When delegating routine and simple tasks, managers tend to assume that it’s as simple and straightforward for everyone. This also applies for everyday tasks and those that seem to be easy. A “Please take over application testing for me from now on” is not enough. Does the employee already have experience with testing. Does he/she know how to approach the task or is there a need for training? Are there special regulations and contact persons he/she should know? Many people tend to overlook essential questions because they do not seem to be worth mentioning and, ultimately, you waste more time than actually needed. Communicate clearly:
- the purpose (why?): Especially the reason behind the task is often regarded unimportant and therefore not communicated. Tasks, however, can be completed much easier when people know what the managers expect. Interruption caused by questions will decrease as they become superfluous. In addition, various studies, confirm that employees are more motivated when they see the meaning and bigger picture behind their tasks.
- the expectation (what?): What exactly is necessary to reach the goal? What does the supervisor imagine when thinking about the successfully executed task? What should be considered while working on it?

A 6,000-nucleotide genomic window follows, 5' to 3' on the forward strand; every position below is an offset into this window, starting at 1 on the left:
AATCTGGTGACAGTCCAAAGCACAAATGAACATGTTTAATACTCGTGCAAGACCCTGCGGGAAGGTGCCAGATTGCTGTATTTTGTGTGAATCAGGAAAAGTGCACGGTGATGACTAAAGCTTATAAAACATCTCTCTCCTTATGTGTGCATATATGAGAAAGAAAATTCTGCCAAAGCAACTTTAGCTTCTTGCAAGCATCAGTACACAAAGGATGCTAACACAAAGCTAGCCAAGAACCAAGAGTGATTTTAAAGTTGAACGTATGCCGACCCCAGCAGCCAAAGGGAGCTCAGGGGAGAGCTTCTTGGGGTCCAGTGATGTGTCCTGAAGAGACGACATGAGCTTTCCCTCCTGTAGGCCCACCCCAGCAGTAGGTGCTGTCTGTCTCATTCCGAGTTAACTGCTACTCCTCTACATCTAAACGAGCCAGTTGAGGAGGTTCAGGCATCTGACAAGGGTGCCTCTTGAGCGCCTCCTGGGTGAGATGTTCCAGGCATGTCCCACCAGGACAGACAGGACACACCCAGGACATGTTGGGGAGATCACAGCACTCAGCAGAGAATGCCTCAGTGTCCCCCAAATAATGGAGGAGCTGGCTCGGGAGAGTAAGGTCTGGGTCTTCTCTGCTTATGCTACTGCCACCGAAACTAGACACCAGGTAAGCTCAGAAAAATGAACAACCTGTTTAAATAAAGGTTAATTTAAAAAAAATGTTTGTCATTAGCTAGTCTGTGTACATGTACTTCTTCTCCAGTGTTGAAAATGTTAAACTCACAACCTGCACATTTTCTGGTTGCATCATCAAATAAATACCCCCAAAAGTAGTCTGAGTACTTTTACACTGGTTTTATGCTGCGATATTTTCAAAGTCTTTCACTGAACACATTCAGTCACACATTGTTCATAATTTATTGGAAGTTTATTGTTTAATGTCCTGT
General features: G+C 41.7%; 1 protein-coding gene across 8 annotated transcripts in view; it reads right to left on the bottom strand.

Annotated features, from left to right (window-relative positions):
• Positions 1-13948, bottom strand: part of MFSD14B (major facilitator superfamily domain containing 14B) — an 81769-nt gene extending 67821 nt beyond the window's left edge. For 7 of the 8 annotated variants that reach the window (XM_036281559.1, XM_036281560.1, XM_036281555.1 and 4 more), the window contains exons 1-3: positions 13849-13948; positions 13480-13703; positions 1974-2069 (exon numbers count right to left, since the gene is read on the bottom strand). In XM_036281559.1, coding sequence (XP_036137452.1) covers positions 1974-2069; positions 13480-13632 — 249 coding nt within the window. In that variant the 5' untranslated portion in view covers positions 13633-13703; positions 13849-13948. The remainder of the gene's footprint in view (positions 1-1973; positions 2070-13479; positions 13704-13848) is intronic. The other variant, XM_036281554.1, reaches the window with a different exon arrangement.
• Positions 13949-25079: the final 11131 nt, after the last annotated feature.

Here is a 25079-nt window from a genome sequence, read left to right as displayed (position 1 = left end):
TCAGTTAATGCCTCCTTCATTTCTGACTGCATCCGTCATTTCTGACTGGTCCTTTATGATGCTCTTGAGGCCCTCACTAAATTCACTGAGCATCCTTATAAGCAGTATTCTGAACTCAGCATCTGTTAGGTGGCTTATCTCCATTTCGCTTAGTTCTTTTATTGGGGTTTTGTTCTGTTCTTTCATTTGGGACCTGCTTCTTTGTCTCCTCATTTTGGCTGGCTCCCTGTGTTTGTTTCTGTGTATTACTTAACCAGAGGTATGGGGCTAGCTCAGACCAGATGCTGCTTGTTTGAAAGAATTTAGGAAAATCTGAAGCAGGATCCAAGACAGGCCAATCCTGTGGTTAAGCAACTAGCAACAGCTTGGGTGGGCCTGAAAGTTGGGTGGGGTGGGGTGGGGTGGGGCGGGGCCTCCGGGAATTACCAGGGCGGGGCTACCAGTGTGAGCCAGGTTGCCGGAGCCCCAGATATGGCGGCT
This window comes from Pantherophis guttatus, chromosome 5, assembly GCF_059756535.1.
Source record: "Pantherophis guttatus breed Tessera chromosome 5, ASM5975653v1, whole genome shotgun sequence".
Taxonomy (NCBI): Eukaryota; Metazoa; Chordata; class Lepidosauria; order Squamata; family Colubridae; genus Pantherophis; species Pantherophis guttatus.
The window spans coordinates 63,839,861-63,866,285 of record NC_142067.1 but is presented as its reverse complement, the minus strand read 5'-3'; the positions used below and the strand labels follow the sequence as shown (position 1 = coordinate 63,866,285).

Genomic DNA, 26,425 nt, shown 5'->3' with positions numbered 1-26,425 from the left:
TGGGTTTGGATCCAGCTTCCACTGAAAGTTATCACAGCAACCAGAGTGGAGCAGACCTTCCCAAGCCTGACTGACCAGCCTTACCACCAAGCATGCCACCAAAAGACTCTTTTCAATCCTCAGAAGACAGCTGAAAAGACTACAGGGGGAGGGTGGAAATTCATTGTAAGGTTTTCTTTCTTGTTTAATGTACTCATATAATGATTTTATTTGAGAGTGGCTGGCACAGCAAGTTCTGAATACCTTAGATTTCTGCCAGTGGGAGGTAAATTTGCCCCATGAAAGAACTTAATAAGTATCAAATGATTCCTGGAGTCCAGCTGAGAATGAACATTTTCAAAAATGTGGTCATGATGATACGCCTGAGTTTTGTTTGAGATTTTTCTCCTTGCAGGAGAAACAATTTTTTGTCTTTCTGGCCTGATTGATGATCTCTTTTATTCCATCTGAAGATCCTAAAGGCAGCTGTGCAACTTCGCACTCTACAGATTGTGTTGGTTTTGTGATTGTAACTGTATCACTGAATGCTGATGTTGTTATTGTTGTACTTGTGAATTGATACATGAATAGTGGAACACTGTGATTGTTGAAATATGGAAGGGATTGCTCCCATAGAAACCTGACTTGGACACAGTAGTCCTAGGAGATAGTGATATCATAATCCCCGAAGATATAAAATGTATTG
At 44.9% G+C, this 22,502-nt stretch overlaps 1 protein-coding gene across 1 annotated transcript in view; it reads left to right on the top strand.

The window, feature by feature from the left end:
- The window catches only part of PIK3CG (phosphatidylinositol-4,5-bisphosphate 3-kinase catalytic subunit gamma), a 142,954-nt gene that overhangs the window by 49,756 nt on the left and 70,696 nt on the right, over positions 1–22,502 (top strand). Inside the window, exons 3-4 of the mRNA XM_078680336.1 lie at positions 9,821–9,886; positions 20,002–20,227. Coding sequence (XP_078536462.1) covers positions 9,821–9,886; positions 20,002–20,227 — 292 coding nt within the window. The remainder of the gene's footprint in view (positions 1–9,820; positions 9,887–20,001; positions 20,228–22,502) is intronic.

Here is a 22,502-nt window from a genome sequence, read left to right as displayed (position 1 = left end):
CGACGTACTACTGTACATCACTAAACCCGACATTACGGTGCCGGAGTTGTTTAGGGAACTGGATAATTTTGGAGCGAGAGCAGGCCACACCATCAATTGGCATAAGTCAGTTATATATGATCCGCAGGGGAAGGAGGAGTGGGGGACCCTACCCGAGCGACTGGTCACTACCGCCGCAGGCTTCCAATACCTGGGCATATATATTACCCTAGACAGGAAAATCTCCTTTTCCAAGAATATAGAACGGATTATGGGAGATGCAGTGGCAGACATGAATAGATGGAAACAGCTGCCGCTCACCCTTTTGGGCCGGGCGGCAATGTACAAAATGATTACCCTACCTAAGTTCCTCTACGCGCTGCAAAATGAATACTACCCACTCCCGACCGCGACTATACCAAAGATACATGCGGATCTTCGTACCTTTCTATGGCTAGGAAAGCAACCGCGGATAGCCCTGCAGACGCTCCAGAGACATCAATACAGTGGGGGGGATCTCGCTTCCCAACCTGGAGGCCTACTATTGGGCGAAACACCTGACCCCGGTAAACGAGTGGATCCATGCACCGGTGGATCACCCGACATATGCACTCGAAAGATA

- the approach (how?): Anyone who delegates tasks that he usually would do on his own has an idea of how they can be done. A little insight into the supervisor's approach can be a great help to the employee. "Usually I start with [...], as this point later gives me some information about [...]"
- the time frame (when?): Lastly, it is important to have a clue about the deadlines.
Choose the right person
Is has been mentioned already: the right task for the right person. It seems to be obvious, but unfortunately, many managers don’t take their employees’ or team members’ interests, talents and skills under consideration while assigning tasks. Huge mistake! If you are interested, you are motivated. Also, there is probably no need to further explain the advantages of subject-specific skills. By the way: when choosing the right person, the workload is also crucial. Overworked employees will eventually be unable to do their best.